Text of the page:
2012 Khensani Primary School
Wed 29th February 2012
Carol Cross has been a regular visitor to Khensani School, in South Africa. The school recently produced a CD of the children singing, which can be seen on YouTube. Many thanks to Doug Cooper, in Cyprus, for production of the music and photo presentation.
The YouTube music and photo presentation can be found here
Carol's involvement with the school are detailed in her own words:
I became involved with Khensani primary School in the township of Soshanguve, South Africa, almost twelve years ago through an ex pupil of mine who went to work there voluntarily as part of her degree project. At that time there were approx 150 pupils compared to the 1,103 there are today. Fannie Sebolela had just taken over as Head and had inherited a run down school with very few doors (stolen for fires), badly behaved pupils who didn't wear uniforms and few qualified staff. A British Council grant paid for him and I to visit each others schools and from that time he has been committed to improving standards and as a result has twice been awarded black Head Teacher of the year awards. A few years ago I was also invited by the SA government to give a seminar about the advantages of twinning arrangements for schools and how to make them sustainable.
Pupils now all wear school uniform and black leather shoes, much of which is donated by big companies in SA. Prefects wear blazers which are kept at school for the next years pupils.They all look immaculate and are so proud to be part of this fantastic school. At lunch time they eat food produced by parents in the school grounds. When I first visited many ate nothing all day. There were no toilets or running water, now there is.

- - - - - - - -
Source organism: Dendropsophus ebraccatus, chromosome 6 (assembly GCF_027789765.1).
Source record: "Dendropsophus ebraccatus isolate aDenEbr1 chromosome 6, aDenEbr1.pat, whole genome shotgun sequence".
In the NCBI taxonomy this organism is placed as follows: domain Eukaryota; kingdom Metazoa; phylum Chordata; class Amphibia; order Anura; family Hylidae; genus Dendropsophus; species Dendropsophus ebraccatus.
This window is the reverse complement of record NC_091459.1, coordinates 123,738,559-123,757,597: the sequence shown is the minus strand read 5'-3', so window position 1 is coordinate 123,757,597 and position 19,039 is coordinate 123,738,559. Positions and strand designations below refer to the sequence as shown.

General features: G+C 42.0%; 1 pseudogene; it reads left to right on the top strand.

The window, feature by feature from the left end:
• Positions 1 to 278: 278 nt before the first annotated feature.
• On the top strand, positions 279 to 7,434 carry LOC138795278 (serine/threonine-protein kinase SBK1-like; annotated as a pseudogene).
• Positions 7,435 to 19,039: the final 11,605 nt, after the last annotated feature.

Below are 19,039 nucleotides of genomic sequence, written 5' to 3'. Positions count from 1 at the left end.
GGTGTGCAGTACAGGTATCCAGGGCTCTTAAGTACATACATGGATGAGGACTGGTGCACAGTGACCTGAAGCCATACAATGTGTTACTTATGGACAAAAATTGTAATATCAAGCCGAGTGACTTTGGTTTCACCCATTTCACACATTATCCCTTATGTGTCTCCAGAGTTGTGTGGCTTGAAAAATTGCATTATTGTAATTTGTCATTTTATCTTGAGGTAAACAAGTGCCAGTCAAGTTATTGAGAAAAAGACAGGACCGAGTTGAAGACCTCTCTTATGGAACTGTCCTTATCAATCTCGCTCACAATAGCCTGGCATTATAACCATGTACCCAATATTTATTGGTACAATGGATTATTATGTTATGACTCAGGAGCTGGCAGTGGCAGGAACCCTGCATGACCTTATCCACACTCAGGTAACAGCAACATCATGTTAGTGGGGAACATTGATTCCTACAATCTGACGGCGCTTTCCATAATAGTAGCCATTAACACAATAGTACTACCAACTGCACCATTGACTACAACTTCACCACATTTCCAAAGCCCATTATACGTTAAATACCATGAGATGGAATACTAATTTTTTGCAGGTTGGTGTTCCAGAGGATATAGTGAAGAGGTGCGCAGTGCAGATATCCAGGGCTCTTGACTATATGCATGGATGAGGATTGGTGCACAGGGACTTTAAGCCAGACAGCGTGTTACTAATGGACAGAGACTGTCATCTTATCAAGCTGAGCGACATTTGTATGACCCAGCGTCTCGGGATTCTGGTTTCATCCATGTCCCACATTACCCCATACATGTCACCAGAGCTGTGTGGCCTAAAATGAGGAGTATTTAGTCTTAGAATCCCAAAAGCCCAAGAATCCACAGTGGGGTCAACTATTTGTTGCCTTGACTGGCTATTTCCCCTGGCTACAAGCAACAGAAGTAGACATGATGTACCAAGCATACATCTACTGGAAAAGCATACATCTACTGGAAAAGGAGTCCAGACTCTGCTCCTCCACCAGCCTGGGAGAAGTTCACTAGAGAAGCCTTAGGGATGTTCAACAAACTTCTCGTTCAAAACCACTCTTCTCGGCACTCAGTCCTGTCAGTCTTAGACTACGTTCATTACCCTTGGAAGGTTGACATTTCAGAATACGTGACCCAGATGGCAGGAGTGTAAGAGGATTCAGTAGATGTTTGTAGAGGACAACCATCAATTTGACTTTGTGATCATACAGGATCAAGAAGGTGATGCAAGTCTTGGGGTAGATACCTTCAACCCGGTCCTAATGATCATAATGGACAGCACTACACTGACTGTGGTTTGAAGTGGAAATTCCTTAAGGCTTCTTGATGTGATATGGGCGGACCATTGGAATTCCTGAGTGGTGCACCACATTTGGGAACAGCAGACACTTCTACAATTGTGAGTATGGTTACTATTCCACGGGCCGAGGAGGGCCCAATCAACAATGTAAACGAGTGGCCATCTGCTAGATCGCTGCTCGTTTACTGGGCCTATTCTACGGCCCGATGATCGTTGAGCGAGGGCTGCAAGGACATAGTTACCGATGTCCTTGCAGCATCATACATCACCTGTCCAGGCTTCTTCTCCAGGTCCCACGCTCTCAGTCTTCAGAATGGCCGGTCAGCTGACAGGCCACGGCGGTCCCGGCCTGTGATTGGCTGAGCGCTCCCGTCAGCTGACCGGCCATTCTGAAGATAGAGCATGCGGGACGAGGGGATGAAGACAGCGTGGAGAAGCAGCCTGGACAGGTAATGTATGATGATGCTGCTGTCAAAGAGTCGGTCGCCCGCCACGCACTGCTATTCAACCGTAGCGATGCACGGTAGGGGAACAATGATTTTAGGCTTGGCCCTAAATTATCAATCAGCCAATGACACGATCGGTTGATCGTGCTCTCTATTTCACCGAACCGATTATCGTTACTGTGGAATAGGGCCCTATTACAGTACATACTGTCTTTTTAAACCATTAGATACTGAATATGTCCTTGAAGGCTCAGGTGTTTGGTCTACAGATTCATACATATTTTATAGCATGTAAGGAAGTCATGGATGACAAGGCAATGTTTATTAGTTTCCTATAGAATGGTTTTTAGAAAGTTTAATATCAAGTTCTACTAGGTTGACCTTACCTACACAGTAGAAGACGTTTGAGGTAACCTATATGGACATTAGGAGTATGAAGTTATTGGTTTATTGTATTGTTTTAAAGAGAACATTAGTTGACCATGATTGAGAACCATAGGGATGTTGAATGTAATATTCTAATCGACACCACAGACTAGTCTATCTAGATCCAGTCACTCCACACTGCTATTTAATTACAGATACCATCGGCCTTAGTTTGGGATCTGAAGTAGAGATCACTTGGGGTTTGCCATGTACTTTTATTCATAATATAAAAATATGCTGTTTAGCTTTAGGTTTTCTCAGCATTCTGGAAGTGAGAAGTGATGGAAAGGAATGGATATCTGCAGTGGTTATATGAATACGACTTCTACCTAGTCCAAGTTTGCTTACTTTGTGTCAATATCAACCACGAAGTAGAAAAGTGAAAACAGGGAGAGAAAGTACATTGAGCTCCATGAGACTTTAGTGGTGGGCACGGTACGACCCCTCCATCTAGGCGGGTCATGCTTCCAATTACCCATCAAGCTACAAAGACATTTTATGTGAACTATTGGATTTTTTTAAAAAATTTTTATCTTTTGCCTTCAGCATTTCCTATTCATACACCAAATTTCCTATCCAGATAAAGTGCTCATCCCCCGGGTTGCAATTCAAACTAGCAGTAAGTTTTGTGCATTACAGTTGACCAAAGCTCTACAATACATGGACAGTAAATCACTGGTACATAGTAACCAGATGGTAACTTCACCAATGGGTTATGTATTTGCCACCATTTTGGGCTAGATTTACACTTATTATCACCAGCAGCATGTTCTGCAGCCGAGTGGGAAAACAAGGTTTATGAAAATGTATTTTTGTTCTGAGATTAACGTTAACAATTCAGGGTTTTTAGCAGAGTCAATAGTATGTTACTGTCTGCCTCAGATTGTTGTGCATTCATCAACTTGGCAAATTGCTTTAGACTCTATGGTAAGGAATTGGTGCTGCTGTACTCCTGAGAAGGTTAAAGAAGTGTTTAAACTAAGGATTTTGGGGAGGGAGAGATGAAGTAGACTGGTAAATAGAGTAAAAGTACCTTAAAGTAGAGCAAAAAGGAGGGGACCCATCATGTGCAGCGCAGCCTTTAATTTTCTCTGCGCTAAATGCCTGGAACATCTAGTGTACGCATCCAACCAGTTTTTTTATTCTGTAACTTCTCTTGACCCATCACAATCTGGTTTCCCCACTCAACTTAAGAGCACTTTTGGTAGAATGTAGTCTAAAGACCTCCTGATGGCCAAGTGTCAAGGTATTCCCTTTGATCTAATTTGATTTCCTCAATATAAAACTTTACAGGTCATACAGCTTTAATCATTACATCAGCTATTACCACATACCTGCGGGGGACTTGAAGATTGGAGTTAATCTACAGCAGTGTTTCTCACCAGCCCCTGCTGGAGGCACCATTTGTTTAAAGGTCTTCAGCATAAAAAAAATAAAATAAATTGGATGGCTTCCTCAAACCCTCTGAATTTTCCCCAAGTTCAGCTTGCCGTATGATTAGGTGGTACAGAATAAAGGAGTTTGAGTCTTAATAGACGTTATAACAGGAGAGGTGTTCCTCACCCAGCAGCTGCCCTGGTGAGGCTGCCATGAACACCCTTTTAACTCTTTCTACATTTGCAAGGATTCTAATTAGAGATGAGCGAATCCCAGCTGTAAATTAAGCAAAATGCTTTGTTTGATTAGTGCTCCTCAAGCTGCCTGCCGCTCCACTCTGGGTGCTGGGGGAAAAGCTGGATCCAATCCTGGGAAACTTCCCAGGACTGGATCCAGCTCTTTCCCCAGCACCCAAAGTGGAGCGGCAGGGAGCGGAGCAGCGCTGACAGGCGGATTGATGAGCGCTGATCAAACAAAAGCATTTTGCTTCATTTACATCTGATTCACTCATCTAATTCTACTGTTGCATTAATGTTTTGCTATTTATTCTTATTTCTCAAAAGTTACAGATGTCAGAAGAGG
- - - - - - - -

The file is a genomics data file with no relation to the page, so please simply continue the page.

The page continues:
Also when I first visited, some of the classrooms were tin sheds without windows. Now, due to help from various community groups and companies there is a new block of 5 classrooms names "The Carol Cross Block". The Rotary Club of Stockport Lamplighter has supported the school for many years and has helped the new block by paying for display boards, cupboard doors and books.Their classroms are now beginning to mirror those of English schools. In November I took ten "Dictionaries for Life " from our club for which the school was very grateful, especially as they are beginning a new govt project where all main teaching is done in English. Previously pupils were taught in about eleven different tribal languages and by teaching everything in English the staff (most of them!) hope that pupils will be better able to benefit in the jobs market.
Being a part of Khensani and Township life has certainly enriched my own understanding of how people in different cultures live. Never in a thousand years did I think I would attend traditional weddings, stay in a house with no water and eat pap (millie maize) with my hands. It has been a steep learning curve and I have been lucky to have Lamplighters alongside me most of the way.